Martin Scorsese’s The Departed is like being at a frat party where you slowly begin to realize that every other person there is an irredeemable asshole, but they’ve somehow strung you along with charm and charisma thus far. Like a nihilistic den of wolves where everyone involved is out to get each other, its quite simply one of the most hellbent, devil may care, narratively self destructive crime flicks out there. I admire that kind of reckless abandon in a huge budget Hollywood picture with a cast so full of pedigree it’s almost like The A list agencies just packed up all their talent in a clown car, drove it to South Boston and turned them loose on the neighbourhood. By now you know the fable: Two roughnecks, one a mobster (Matt Damon) who has infiltrated the state police, the other a deep cover operative (Leonardo DiCaprio) who is posing as a crime figure. Both are are intrinsically connected to Boston’s most fearsome gangster Frank Costello, played by Jack Nicholson in a performance so balls to the wall one almost feels like his 89’ Joker ditched the makeup and left Gotham for Southie. He’s a calculating maniac who openly mocks the veteran sergeant (Martin Sheen) putting in every effort to take him down, and rules over his vicious soldiers (Ray Winstone is a homicidal bulldog and David O’ Hara gets all the best comic relief) like a medieval despot gone mad. At well over two hours, not a single scene feels rushed, drawn out or remotely dawdled, there’s a breathless tank of violent machismo and wicked deception that never runs out, as the artery slashing editing reminds you every time it cuts to a new scene before the soundtrack choice has made it past the intro. The supporting cast has work from the gorgeous Vera Farmiga as a sneaky cop shrink, Anthony Anderson, James Badge Dale, Kevin Corrigan and more. Mark Whalberg also shows up to do the bad cop routine in a role originally meant for Denis Leary, and as solid as he is I kind of wish old Denis took a crack at it because you can obviously see how perfect he would have been, and is the better actor. As much as Jack Nicholson eats up the spotlight and chews more scenery than the T-Rex from Jurassic Park, my favourite performance of the film comes from Alec Baldwin as the head of the police tactical team. Spouting profanity like a fountain, slamming Budweiser as he swings his 9 iron and kicking the shit out of his employees, he’s a mean spirited, violently comical force of nature and I fucking love the guy. Scorsese has clearly set out to not deliver a heady message or lofty themes here as some do with crime epics; the characters all operate from the gut, use animal instinct and never pause to ponder or pontificate. The only message, if any, is the oft spouted ‘snitches get stitches’ as you can clearly see by the film’s final shot, also the only frame containing anything close to a metaphor. I admire a film like that, and certainly enjoyed the hell out of this one.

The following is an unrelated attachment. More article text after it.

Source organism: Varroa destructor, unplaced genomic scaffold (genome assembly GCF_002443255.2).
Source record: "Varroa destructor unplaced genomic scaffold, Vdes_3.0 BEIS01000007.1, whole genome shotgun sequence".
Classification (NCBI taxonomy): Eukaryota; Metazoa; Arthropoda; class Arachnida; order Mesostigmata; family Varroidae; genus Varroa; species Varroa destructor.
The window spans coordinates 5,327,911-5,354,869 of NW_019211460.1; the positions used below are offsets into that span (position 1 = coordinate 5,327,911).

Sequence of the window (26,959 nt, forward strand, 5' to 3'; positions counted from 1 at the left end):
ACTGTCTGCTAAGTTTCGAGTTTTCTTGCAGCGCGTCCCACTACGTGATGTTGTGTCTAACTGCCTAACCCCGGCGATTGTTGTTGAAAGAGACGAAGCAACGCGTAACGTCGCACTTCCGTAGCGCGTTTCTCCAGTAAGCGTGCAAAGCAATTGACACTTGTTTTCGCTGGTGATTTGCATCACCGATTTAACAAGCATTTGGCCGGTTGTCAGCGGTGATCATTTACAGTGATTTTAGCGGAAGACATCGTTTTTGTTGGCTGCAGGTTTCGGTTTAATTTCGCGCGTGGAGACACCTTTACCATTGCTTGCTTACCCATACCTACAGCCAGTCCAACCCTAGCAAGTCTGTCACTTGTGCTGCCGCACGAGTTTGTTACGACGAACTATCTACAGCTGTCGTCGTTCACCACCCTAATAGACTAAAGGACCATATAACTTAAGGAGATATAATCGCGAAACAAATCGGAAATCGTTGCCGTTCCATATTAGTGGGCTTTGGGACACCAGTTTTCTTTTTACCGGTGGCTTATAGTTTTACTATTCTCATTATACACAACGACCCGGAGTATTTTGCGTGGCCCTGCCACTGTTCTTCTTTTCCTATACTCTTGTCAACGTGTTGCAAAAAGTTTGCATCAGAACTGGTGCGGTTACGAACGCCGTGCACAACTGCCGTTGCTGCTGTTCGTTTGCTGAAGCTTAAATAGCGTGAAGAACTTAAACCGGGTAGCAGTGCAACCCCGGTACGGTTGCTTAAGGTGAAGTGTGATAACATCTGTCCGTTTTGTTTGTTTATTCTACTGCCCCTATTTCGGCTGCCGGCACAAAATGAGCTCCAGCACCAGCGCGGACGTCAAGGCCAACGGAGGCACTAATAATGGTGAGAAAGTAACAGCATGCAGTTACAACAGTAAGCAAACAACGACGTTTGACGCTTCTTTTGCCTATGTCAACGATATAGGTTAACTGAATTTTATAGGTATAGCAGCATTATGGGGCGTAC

-Nate Hill